P stands for “Prayer.”  Turn your application into a prayer of commitment, vowing to apply the insight God has revealed to you.

There are many congregations that have all their members following the Life Journal reading plan together, then gathering weekly in small groups to share some of the ways God had spoken to them throughout their devotional times.  I would love to have all of us at Tomoka do this together.  Perhaps we will form one or more groups for those wanting to start a Life Journal – reading the Bible together in one year, beginning on January 1.  If you are interested please let me know!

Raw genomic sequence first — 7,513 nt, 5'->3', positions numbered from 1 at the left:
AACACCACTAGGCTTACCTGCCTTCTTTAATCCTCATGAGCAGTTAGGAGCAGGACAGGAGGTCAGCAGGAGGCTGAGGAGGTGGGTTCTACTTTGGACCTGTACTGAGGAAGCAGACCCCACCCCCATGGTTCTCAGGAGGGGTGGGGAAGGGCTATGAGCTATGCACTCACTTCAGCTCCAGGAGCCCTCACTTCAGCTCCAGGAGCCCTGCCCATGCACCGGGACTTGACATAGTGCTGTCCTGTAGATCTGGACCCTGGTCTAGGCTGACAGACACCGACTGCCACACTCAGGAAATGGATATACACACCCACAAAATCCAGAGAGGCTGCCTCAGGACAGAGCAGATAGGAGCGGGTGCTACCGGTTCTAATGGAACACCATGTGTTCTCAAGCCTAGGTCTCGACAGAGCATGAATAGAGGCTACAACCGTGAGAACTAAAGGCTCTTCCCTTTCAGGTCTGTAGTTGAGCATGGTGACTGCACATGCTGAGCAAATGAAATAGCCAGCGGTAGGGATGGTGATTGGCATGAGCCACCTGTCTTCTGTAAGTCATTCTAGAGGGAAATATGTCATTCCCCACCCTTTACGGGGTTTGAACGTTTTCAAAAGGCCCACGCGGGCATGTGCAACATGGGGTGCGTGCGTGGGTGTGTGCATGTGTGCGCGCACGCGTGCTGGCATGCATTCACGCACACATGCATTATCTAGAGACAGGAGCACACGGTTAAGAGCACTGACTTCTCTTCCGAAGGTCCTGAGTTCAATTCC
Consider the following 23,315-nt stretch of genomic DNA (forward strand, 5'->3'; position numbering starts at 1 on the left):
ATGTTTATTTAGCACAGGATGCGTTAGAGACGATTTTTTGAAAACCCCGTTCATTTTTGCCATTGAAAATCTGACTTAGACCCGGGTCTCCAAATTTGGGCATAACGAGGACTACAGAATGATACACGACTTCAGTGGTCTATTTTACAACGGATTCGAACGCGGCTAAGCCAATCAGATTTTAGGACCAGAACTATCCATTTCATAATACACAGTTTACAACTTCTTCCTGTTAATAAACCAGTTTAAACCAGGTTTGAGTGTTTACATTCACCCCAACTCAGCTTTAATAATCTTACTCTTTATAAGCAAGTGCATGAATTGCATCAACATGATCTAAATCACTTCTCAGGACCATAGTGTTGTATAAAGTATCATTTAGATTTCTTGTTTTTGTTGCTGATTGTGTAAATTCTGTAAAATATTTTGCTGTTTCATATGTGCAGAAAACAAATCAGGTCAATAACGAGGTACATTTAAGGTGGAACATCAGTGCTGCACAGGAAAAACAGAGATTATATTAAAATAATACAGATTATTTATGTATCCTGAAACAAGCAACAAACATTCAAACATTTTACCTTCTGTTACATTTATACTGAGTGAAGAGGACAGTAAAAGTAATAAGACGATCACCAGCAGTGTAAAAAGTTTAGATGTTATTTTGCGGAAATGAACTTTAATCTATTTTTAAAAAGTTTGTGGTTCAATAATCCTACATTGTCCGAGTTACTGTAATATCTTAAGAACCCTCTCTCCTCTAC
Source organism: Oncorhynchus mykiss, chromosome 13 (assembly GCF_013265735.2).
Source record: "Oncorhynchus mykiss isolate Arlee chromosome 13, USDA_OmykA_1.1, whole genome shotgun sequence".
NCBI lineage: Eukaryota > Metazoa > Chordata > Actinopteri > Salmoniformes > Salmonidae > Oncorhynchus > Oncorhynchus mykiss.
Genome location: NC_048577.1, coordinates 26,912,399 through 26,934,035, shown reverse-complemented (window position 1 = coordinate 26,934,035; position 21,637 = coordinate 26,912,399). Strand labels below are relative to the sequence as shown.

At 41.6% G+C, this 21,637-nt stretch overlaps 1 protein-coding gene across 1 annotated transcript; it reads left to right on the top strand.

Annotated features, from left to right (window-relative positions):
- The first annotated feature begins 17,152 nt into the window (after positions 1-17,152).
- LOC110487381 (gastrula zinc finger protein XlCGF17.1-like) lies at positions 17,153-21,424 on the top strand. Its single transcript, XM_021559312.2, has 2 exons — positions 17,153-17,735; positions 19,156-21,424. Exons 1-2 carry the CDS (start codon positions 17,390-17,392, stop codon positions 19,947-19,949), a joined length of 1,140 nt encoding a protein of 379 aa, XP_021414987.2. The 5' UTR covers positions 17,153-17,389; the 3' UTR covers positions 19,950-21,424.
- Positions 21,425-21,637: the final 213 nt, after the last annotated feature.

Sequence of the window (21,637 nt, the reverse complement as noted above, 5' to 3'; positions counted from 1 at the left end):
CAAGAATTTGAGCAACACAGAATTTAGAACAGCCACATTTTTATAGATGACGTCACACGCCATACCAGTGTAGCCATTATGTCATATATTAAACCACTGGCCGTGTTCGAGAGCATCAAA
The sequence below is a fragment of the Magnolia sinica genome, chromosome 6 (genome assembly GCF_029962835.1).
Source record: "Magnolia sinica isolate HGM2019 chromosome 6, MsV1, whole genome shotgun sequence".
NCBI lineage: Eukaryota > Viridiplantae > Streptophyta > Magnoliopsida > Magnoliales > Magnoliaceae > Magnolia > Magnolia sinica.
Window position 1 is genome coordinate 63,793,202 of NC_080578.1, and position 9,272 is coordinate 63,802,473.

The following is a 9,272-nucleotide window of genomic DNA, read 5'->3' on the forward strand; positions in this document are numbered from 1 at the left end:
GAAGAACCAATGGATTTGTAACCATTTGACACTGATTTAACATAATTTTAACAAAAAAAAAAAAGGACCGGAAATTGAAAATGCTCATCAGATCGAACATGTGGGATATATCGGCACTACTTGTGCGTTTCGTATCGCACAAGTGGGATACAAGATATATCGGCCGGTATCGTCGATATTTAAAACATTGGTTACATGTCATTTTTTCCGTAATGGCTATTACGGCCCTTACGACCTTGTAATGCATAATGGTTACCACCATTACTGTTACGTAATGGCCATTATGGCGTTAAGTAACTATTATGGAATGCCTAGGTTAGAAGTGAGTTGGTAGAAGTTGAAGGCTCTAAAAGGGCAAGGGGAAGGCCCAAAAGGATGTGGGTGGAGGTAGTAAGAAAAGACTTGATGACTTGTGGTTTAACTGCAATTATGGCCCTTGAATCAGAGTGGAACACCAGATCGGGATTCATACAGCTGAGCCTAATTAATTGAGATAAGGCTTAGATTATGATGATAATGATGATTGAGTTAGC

Friends, I’d like to encourage you to try one of these three methods of meditating on scripture, or come up with your own way of doing it.  It doesn’t matter how you do it, only THAT you do it – because that is the only way to grow as a disciple. 

John Wesley insisted that we must be people of one book.  In the same sermon I quoted earlier, he spoke of the need we all have to spend time alone with God in prayer and to meditate on scripture – if we want to follow as a disciple of Jesus:

“Here then, I am, far from the busy ways of men. I sit down alone: only God is here. In his presence I open, I read his Book; for this end, to find the way to heaven.”2

Or as the psalmist wrote in Psalm 1:1-2 – “Happy are those… [whose] delight is in the law of the Lord, and on his law they meditate day and night.”